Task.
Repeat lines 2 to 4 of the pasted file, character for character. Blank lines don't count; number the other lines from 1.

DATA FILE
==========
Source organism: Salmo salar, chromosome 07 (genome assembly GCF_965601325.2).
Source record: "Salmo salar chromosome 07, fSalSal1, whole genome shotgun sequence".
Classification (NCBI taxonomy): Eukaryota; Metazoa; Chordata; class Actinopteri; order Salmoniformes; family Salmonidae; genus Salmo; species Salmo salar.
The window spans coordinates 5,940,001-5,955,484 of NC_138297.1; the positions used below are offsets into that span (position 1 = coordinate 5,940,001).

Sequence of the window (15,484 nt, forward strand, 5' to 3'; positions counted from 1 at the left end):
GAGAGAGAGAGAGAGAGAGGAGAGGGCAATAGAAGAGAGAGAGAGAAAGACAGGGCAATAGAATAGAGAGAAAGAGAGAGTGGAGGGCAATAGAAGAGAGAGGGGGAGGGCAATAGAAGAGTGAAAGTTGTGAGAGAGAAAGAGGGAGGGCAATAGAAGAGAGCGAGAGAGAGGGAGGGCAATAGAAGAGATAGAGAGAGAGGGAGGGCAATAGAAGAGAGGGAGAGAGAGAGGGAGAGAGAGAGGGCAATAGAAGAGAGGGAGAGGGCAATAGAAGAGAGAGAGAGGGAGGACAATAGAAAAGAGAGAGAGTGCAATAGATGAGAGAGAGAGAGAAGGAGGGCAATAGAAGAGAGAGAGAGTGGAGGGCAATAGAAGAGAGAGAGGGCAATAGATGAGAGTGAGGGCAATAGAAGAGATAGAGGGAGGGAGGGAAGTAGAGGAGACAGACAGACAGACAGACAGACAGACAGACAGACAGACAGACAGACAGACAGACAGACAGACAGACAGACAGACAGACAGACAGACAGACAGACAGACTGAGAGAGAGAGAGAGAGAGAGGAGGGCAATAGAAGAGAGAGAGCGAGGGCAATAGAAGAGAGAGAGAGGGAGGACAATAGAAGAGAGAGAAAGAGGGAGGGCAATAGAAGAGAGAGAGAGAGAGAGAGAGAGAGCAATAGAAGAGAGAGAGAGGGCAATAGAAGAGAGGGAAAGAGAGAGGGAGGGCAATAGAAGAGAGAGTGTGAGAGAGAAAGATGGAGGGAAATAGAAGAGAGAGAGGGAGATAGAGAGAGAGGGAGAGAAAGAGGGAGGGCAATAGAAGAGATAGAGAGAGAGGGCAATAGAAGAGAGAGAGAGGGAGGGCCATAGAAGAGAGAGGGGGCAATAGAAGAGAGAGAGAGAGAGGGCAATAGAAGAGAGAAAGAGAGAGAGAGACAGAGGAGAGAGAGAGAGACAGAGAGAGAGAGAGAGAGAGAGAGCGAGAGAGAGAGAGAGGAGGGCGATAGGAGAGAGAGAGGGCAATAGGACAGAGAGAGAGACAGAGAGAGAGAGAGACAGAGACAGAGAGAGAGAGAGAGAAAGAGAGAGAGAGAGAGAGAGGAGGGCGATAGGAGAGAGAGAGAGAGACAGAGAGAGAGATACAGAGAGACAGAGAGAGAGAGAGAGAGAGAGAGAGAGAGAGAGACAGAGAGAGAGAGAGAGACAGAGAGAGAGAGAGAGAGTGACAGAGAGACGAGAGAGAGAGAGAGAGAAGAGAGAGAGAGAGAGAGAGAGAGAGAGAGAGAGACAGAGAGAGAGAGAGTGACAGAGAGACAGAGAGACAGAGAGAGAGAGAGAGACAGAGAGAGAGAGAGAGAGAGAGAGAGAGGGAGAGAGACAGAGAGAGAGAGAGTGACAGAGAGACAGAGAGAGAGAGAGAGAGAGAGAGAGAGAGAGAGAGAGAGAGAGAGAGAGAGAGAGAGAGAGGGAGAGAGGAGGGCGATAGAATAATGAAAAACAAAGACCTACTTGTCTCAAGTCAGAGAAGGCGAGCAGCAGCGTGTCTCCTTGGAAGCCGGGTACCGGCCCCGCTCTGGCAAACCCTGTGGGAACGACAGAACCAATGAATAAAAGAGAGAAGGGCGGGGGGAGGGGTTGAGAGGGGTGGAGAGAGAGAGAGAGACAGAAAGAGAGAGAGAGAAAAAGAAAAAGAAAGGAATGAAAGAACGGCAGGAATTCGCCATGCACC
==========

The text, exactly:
Source record: "Salmo salar chromosome 07, fSalSal1, whole genome shotgun sequence".
Classification (NCBI taxonomy): Eukaryota; Metazoa; Chordata; class Actinopteri; order Salmoniformes; family Salmonidae; genus Salmo; species Salmo salar.
The window spans coordinates 5,940,001-5,955,484 of NC_138297.1; the positions used below are offsets into that span (position 1 = coordinate 5,940,001).